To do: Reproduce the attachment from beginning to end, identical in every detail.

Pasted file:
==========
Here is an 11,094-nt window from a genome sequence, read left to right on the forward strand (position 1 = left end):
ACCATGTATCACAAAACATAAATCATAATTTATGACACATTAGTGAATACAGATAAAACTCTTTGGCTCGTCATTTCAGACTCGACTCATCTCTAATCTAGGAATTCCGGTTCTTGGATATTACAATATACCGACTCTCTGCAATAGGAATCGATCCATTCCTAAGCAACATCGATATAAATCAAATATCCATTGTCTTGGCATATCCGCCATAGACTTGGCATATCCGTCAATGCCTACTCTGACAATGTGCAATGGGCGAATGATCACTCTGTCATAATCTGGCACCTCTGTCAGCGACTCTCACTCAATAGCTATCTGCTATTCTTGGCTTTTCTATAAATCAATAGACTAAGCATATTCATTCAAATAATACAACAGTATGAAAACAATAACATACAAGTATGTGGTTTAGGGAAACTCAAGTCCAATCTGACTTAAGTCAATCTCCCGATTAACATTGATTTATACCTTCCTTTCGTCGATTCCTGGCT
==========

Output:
Here is an 11,094-nt window from a genome sequence, read left to right on the forward strand (position 1 = left end):
ACCATGTATCACAAAACATAAATCATAATTTATGACACATTAGTGAATACAGATAAAACTCTTTGGCTCGTCATTTCAGACTCGACTCATCTCTAATCTAGGAATTCCGGTTCTTGGATATTACAATATACCGACTCTCTGCAATAGGAATCGATCCATTCCTAAGCAACATCGATATAAATCAAATATCCATTGTCTTGGCATATCCGCCATAGACTTGGCATATCCGTCAATGCCTACTCTGACAATGTGCAATGGGCGAATGATCACTCTGTCATAATCTGGCACCTCTGTCAGCGACTCTCACTCAATAGCTATCTGCTATTCTTGGCTTTTCTATAAATCAATAGACTAAGCATATTCATTCAAATAATACAACAGTATGAAAACAATAACATACAAGTATGTGGTTTAGGGAAACTCAAGTCCAATCTGACTTAAGTCAATCTCCCGATTAACATTGATTTATACCTTCCTTTCGTCGATTCCTGGCT